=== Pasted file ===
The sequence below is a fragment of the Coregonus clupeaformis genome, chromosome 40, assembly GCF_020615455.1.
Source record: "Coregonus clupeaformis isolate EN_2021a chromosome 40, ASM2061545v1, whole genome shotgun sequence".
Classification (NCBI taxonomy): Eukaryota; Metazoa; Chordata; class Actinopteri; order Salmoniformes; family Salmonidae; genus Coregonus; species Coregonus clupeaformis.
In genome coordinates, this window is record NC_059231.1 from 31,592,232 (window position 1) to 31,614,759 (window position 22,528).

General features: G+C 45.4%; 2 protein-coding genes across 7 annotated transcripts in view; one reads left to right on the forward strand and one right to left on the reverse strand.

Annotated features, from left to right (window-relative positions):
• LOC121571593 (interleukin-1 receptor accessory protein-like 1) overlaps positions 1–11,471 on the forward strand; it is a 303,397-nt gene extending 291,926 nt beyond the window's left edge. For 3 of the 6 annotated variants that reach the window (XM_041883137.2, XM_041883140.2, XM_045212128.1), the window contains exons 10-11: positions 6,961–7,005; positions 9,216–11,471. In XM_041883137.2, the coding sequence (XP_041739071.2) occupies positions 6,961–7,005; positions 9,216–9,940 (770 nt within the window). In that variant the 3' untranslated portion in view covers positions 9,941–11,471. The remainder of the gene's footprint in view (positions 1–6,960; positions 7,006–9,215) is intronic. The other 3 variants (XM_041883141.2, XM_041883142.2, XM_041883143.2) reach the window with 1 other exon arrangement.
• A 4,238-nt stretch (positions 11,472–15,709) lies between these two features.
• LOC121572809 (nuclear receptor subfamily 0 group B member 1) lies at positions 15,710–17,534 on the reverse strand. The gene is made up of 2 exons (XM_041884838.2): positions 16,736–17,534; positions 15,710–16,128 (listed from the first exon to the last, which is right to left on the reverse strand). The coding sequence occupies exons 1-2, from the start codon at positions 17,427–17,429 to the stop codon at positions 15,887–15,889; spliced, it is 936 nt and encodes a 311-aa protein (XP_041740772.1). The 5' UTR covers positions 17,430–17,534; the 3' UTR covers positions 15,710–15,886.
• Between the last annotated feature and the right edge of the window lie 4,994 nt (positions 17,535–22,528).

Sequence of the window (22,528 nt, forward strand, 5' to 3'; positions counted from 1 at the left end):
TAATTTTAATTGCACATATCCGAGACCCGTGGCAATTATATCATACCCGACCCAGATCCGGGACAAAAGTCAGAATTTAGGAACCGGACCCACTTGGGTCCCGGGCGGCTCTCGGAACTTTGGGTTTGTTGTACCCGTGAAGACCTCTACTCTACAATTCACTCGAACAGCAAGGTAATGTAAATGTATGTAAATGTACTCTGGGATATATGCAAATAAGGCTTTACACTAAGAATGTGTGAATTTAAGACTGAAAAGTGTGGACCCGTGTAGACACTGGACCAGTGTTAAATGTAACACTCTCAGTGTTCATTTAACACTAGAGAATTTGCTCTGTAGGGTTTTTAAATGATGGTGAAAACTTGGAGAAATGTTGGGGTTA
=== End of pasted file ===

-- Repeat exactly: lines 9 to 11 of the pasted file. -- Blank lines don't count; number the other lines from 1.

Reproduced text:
• LOC121572809 (nuclear receptor subfamily 0 group B member 1) lies at positions 15,710–17,534 on the reverse strand. The gene is made up of 2 exons (XM_041884838.2): positions 16,736–17,534; positions 15,710–16,128 (listed from the first exon to the last, which is right to left on the reverse strand). The coding sequence occupies exons 1-2, from the start codon at positions 17,427–17,429 to the stop codon at positions 15,887–15,889; spliced, it is 936 nt and encodes a 311-aa protein (XP_041740772.1). The 5' UTR covers positions 17,430–17,534; the 3' UTR covers positions 15,710–15,886.
• Between the last annotated feature and the right edge of the window lie 4,994 nt (positions 17,535–22,528).

Sequence of the window (22,528 nt, forward strand, 5' to 3'; positions counted from 1 at the left end):